An "aerotropolis is an urban machine not for living but for competition," the one best way to organize human life for increasing interconnectedness in the global economy. All other aspects of human community and urbanism are subordinated to this demand for efficiency. For example, we may like to think that cities grow up more or less organically, developing their own aesthetic imprint, but aerotropoli are being built with the aesthetic sensibility of Disneyworld's Wilderness Lodge, where simulacra reign. While Kasarda and Lindsay skewer pre-worn façades and faux neighborhoods, they suggest we will simply have to live with a spooky lack of the cultural depth that typically characterizes even the most antiseptic suburb. Efficiency rules.
The authors are nevertheless sanguine about the contributions of aerotropoli to a sustainable and just future. They admit that the rapid deployment of new cities to serve the needs of global air transit carries massive environmental risks and tends to compromise democratic practice, but they trumpet the aerotropolis as our only hope for sustainability and equity in a cutthroat world where, as Ellul suggests, "Efficiency is a fact; justice is a slogan." In our technological society, only wholehearted devotion to technique holds any promise of saving the planet or the poor. Anything less flirts with disaster.
At this point, Aerotropolis evokes the conclusion of Cormac McCarthy's masterpiece, Blood Meridian. Judge Holden, his ruthless band of mercenaries having met its demise, accuses one of its few surviving members, "the kid," of undermining the group's success through lukewarm commitment when only complete submission would do: "It was required of no man to give more than he possessed nor was any man's share compared to another's. Only each was called upon to empty out his heart into the common and one did not." Aerotropolis leaves the impression that Kasarda and Lindsay feel the same way about global air-transport nodes. If the future holds social and environmental oblivion, we will have only our halfhearted commitment to aerotropolis, "the logic of globalization made flesh," to blame.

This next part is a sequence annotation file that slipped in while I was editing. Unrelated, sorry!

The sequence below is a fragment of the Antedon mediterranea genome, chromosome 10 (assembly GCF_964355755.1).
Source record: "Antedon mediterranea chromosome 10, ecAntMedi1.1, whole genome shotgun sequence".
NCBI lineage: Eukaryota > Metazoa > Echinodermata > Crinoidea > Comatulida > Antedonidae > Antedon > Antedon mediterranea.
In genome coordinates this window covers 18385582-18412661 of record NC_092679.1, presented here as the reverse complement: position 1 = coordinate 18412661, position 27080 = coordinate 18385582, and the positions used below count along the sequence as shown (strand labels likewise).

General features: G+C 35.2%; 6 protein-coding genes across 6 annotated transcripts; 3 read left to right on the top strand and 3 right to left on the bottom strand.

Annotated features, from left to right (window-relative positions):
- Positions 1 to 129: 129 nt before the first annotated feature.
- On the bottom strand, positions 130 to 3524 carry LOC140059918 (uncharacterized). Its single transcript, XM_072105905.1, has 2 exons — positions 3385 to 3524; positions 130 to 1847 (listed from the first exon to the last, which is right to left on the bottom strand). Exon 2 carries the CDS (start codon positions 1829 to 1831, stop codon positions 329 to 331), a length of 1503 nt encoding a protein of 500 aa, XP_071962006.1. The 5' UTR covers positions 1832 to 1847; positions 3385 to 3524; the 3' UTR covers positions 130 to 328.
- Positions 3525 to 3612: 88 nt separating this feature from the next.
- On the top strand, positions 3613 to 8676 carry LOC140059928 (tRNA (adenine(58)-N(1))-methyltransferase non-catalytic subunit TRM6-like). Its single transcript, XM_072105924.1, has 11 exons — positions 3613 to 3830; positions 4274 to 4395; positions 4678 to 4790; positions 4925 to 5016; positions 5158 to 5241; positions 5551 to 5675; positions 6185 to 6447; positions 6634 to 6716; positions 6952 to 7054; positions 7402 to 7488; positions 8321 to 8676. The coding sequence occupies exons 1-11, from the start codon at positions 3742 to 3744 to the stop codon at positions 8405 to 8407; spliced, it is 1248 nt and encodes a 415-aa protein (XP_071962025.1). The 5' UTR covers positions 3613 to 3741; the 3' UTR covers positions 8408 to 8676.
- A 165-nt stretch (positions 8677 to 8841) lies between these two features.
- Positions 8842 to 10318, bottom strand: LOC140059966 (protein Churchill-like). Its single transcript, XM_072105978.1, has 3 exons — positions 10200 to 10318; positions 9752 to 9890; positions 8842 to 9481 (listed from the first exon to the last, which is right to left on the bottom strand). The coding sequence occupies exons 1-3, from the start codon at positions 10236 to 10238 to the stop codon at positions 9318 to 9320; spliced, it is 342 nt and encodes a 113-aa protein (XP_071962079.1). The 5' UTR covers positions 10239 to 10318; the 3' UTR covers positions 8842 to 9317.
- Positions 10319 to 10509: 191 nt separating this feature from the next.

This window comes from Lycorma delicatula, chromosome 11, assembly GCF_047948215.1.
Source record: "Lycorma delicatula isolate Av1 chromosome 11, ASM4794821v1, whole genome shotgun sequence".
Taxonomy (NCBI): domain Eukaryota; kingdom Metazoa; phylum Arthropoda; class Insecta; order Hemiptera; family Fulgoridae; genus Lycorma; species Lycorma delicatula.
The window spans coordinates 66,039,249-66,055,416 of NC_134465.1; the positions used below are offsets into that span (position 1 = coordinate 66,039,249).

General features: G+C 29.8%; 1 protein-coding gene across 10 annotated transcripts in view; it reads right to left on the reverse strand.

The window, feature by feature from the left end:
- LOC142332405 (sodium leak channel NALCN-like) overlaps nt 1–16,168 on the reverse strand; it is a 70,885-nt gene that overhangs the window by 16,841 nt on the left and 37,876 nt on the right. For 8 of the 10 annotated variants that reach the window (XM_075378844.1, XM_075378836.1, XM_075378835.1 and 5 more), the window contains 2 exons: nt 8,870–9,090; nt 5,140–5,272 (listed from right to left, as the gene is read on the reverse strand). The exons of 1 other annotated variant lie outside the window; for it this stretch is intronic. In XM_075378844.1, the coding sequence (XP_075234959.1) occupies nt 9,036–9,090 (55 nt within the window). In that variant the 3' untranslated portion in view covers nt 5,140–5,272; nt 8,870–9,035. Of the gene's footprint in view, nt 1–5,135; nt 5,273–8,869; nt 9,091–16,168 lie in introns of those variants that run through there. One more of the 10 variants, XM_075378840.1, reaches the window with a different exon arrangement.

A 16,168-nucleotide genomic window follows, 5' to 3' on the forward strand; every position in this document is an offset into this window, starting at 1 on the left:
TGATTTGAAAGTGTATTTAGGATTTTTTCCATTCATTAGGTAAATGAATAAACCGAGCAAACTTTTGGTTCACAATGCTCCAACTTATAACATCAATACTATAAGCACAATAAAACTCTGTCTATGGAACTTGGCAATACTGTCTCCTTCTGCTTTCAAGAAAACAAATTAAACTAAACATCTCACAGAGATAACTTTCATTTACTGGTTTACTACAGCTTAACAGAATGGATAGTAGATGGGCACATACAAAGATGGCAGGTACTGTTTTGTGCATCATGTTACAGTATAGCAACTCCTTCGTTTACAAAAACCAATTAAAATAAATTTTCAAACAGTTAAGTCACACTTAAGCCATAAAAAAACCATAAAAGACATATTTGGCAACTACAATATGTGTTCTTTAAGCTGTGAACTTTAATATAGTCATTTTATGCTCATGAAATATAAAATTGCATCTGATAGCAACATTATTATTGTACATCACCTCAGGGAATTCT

The subtitle of Aerotropolis suggests a descriptive account: how we will live next. But for those with ears to hear, the extended parable betrays a normative argument: how we should live next. According to Kasarda and Lindsay, if we want to compete in the arena of the global economy—and compete we must—then we should organize human community in the service of efficiency, though it may efface all other ends. We should empty our hearts into the common and demonstrate unwavering commitment to making cities in the image of efficiency. Luckily, we will soon have a model of such surrender. The kingdom of efficiency is like New Songdo, and it is close at hand.
Noah Toly is director of the Urban Studies Program and associate professor of urban studies and politics & international relations at Wheaton College.
Copyright © 2012 by the author or Christianity Today/Books & Culture magazine.